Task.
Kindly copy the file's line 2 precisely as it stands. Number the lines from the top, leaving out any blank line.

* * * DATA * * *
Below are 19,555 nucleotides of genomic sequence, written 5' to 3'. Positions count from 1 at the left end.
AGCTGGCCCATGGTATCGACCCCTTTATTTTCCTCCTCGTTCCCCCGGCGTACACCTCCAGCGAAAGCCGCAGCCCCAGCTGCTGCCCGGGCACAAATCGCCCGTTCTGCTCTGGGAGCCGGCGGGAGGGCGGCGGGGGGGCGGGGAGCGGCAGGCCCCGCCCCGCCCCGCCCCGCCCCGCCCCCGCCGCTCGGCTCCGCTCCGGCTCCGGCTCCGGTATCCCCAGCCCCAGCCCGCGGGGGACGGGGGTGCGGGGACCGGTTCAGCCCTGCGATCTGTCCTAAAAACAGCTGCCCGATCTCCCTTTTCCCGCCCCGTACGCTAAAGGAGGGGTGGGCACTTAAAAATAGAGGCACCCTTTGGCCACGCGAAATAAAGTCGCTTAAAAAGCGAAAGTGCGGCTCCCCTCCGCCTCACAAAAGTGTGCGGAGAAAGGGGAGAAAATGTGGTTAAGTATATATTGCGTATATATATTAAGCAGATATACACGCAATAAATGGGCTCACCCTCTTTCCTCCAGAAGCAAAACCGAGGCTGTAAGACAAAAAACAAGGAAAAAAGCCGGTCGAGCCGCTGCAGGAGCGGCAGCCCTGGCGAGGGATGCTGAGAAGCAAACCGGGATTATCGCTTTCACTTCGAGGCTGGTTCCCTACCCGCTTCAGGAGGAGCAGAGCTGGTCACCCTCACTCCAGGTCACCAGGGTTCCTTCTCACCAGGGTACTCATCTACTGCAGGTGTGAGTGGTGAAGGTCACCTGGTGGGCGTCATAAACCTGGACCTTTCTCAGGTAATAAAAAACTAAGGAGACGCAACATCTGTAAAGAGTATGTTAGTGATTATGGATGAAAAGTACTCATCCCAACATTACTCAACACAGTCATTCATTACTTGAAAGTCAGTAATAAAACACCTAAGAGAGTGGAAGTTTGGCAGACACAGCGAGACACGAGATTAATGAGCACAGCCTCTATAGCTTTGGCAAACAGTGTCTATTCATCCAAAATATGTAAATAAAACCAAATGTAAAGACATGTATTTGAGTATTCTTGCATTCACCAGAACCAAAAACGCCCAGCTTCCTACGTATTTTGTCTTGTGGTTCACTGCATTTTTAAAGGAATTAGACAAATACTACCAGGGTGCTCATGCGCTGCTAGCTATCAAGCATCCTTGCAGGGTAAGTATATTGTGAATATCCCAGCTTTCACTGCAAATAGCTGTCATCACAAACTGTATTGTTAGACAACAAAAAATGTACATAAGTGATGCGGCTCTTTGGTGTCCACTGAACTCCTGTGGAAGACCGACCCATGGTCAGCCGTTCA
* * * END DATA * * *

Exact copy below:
AGCTGGCCCATGGTATCGACCCCTTTATTTTCCTCCTCGTTCCCCCGGCGTACACCTCCAGCGAAAGCCGCAGCCCCAGCTGCTGCCCGGGCACAAATCGCCCGTTCTGCTCTGGGAGCCGGCGGGAGGGCGGCGGGGGGGCGGGGAGCGGCAGGCCCCGCCCCGCCCCGCCCCGCCCCGCCCCCGCCGCTCGGCTCCGCTCCGGCTCCGGCTCCGGTATCCCCAGCCCCAGCCCGCGGGGGACGGGGGTGCGGGGACCGGTTCAGCCCTGCGATCTGTCCTAAAAACAGCTGCCCGATCTCCCTTTTCCCGCCCCGTACGCTAAAGGAGGGGTGGGCACTTAAAAATAGAGGCACCCTTTGGCCACGCGAAATAAAGTCGCTTAAAAAGCGAAAGTGCGGCTCCCCTCCGCCTCACAAAAGTGTGCGGAGAAAGGGGAGAAAATGTGGTTAAGTATATATTGCGTATATATATTAAGCAGATATACACGCAATAAATGGGCTCACCCTCTTTCCTCCAGAAGCAAAACCGAGGCTGTAAGACAAAAAACAAGGAAAAAAGCCGGTCGAGCCGCTGCAGGAGCGGCAGCCCTGGCGAGGGATGCTGAGAAGCAAACCGGGATTATCGCTTTCACTTCGAGGCTGGTTCCCTACCCGCTTCAGGAGGAGCAGAGCTGGTCACCCTCACTCCAGGTCACCAGGGTTCCTTCTCACCAGGGTACTCATCTACTGCAGGTGTGAGTGGTGAAGGTCACCTGGTGGGCGTCATAAACCTGGACCTTTCTCAGGTAATAAAAAACTAAGGAGACGCAACATCTGTAAAGAGTATGTTAGTGATTATGGATGAAAAGTACTCATCCCAACATTACTCAACACAGTCATTCATTACTTGAAAGTCAGTAATAAAACACCTAAGAGAGTGGAAGTTTGGCAGACACAGCGAGACACGAGATTAATGAGCACAGCCTCTATAGCTTTGGCAAACAGTGTCTATTCATCCAAAATATGTAAATAAAACCAAATGTAAAGACATGTATTTGAGTATTCTTGCATTCACCAGAACCAAAAACGCCCAGCTTCCTACGTATTTTGTCTTGTGGTTCACTGCATTTTTAAAGGAATTAGACAAATACTACCAGGGTGCTCATGCGCTGCTAGCTATCAAGCATCCTTGCAGGGTAAGTATATTGTGAATATCCCAGCTTTCACTGCAAATAGCTGTCATCACAAACTGTATTGTTAGACAACAAAAAATGTACATAAGTGATGCGGCTCTTTGGTGTCCACTGAACTCCTGTGGAAGACCGACCCATGGTCAGCCGTTCA